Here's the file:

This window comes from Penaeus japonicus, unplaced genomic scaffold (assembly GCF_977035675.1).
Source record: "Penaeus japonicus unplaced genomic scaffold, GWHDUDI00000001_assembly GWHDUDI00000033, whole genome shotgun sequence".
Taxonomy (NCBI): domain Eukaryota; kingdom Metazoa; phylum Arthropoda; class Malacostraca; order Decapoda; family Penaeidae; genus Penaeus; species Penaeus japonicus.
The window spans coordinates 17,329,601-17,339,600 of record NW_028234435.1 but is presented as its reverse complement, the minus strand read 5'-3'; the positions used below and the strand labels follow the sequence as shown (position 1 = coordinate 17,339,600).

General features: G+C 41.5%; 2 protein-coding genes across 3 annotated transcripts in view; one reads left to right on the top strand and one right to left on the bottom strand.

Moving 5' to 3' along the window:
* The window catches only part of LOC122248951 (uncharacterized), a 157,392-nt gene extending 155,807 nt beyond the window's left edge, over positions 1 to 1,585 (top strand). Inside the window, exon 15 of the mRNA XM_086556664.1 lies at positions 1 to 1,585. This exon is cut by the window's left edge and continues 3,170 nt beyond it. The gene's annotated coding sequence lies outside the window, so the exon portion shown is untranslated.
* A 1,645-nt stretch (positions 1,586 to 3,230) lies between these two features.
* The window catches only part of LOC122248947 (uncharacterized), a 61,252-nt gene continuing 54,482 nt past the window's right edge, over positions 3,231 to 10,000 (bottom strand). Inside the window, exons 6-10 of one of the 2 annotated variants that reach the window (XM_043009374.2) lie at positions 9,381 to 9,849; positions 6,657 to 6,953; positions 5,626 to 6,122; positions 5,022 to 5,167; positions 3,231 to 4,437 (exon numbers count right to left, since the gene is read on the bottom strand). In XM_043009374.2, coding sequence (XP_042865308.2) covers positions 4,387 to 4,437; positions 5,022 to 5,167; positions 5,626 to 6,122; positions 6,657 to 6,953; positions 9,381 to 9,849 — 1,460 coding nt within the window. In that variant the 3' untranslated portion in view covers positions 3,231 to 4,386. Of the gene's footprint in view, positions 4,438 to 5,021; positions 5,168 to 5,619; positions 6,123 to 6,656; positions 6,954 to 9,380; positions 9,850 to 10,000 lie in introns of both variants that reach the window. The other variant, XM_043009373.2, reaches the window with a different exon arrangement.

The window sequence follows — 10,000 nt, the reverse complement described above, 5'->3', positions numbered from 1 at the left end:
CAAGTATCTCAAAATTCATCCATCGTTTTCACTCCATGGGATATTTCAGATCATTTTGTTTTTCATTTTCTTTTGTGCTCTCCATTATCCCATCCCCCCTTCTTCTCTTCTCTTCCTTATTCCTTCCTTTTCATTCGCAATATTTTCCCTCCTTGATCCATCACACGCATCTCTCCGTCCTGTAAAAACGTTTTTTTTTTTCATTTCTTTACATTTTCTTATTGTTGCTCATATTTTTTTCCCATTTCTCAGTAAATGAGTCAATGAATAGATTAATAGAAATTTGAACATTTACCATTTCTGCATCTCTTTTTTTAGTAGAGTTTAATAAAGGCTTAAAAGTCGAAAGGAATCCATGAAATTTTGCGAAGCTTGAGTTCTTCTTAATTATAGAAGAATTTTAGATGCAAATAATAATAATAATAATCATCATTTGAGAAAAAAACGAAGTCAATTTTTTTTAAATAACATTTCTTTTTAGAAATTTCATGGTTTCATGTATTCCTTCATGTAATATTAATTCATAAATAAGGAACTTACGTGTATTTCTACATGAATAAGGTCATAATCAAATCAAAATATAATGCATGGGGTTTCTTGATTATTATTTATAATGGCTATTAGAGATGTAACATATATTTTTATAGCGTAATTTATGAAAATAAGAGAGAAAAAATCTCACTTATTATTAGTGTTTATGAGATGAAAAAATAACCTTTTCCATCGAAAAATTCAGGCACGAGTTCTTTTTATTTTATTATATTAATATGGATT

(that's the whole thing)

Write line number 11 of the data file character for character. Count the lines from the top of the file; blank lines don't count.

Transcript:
CAAGTATCTCAAAATTCATCCATCGTTTTCACTCCATGGGATATTTCAGATCATTTTGTTTTTCATTTTCTTTTGTGCTCTCCATTATCCCATCCCCCCTTCTTCTCTTCTCTTCCTTATTCCTTCCTTTTCATTCGCAATATTTTCCCTCCTTGATCCATCACACGCATCTCTCCGTCCTGTAAAAACGTTTTTTTTTTTCATTTCTTTACATTTTCTTATTGTTGCTCATATTTTTTTCCCATTTCTCAGTAAATGAGTCAATGAATAGATTAATAGAAATTTGAACATTTACCATTTCTGCATCTCTTTTTTTAGTAGAGTTTAATAAAGGCTTAAAAGTCGAAAGGAATCCATGAAATTTTGCGAAGCTTGAGTTCTTCTTAATTATAGAAGAATTTTAGATGCAAATAATAATAATAATAATCATCATTTGAGAAAAAAACGAAGTCAATTTTTTTTAAATAACATTTCTTTTTAGAAATTTCATGGTTTCATGTATTCCTTCATGTAATATTAATTCATAAATAAGGAACTTACGTGTATTTCTACATGAATAAGGTCATAATCAAATCAAAATATAATGCATGGGGTTTCTTGATTATTATTTATAATGGCTATTAGAGATGTAACATATATTTTTATAGCGTAATTTATGAAAATAAGAGAGAAAAAATCTCACTTATTATTAGTGTTTATGAGATGAAAAAATAACCTTTTCCATCGAAAAATTCAGGCACGAGTTCTTTTTATTTTATTATATTAATATGGATT